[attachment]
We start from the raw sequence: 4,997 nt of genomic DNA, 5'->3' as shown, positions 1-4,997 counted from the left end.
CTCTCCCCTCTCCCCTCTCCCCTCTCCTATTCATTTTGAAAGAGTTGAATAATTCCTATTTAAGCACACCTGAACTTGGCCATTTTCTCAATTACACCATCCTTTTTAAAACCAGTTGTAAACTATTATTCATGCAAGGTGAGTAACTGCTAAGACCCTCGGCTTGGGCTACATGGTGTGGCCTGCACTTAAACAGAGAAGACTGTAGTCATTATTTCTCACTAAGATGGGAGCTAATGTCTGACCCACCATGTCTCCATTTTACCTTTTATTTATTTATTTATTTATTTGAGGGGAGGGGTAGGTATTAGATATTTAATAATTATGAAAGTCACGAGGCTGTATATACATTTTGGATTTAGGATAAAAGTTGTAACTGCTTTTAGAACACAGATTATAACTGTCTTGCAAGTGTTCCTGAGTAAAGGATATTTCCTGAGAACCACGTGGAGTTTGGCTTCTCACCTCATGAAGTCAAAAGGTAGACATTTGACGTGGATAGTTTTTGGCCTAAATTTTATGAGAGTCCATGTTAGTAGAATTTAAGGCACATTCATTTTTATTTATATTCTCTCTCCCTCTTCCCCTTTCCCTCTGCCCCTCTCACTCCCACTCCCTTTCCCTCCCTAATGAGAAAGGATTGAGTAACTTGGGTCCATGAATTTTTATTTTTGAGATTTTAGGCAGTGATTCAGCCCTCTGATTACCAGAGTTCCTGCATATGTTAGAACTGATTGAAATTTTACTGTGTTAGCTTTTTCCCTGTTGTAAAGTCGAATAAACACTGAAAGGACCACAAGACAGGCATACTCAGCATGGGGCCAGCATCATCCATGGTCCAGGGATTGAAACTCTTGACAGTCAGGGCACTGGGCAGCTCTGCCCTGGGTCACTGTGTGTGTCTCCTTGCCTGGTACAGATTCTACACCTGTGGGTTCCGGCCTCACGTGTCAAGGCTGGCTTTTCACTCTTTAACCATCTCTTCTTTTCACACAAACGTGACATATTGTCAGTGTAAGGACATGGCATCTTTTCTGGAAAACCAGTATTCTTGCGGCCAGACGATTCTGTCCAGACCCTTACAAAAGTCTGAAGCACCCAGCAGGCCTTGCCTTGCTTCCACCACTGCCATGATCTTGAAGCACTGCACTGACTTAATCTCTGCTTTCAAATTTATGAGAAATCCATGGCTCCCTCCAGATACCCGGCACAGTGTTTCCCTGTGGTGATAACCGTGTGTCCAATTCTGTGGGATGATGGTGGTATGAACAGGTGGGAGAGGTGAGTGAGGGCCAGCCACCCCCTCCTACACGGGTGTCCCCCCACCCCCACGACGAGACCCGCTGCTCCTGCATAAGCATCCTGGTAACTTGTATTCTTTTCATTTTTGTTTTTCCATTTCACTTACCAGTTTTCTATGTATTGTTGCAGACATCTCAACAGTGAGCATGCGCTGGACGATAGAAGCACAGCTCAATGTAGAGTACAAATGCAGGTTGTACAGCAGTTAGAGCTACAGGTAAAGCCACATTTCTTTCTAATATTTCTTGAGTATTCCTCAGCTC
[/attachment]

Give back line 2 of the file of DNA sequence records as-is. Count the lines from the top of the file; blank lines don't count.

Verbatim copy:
CTCTCCCCTCTCCCCTCTCCCCTCTCCTATTCATTTTGAAAGAGTTGAATAATTCCTATTTAAGCACACCTGAACTTGGCCATTTTCTCAATTACACCATCCTTTTTAAAACCAGTTGTAAACTATTATTCATGCAAGGTGAGTAACTGCTAAGACCCTCGGCTTGGGCTACATGGTGTGGCCTGCACTTAAACAGAGAAGACTGTAGTCATTATTTCTCACTAAGATGGGAGCTAATGTCTGACCCACCATGTCTCCATTTTACCTTTTATTTATTTATTTATTTATTTGAGGGGAGGGGTAGGTATTAGATATTTAATAATTATGAAAGTCACGAGGCTGTATATACATTTTGGATTTAGGATAAAAGTTGTAACTGCTTTTAGAACACAGATTATAACTGTCTTGCAAGTGTTCCTGAGTAAAGGATATTTCCTGAGAACCACGTGGAGTTTGGCTTCTCACCTCATGAAGTCAAAAGGTAGACATTTGACGTGGATAGTTTTTGGCCTAAATTTTATGAGAGTCCATGTTAGTAGAATTTAAGGCACATTCATTTTTATTTATATTCTCTCTCCCTCTTCCCCTTTCCCTCTGCCCCTCTCACTCCCACTCCCTTTCCCTCCCTAATGAGAAAGGATTGAGTAACTTGGGTCCATGAATTTTTATTTTTGAGATTTTAGGCAGTGATTCAGCCCTCTGATTACCAGAGTTCCTGCATATGTTAGAACTGATTGAAATTTTACTGTGTTAGCTTTTTCCCTGTTGTAAAGTCGAATAAACACTGAAAGGACCACAAGACAGGCATACTCAGCATGGGGCCAGCATCATCCATGGTCCAGGGATTGAAACTCTTGACAGTCAGGGCACTGGGCAGCTCTGCCCTGGGTCACTGTGTGTGTCTCCTTGCCTGGTACAGATTCTACACCTGTGGGTTCCGGCCTCACGTGTCAAGGCTGGCTTTTCACTCTTTAACCATCTCTTCTTTTCACACAAACGTGACATATTGTCAGTGTAAGGACATGGCATCTTTTCTGGAAAACCAGTATTCTTGCGGCCAGACGATTCTGTCCAGACCCTTACAAAAGTCTGAAGCACCCAGCAGGCCTTGCCTTGCTTCCACCACTGCCATGATCTTGAAGCACTGCACTGACTTAATCTCTGCTTTCAAATTTATGAGAAATCCATGGCTCCCTCCAGATACCCGGCACAGTGTTTCCCTGTGGTGATAACCGTGTGTCCAATTCTGTGGGATGATGGTGGTATGAACAGGTGGGAGAGGTGAGTGAGGGCCAGCCACCCCCTCCTACACGGGTGTCCCCCCACCCCCACGACGAGACCCGCTGCTCCTGCATAAGCATCCTGGTAACTTGTATTCTTTTCATTTTTGTTTTTCCATTTCACTTACCAGTTTTCTATGTATTGTTGCAGACATCTCAACAGTGAGCATGCGCTGGACGATAGAAGCACAGCTCAATGTAGAGTACAAATGCAGGTTGTACAGCAGTTAGAGCTACAGGTAAAGCCACATTTCTTTCTAATATTTCTTGAGTATTCCTCAGCTC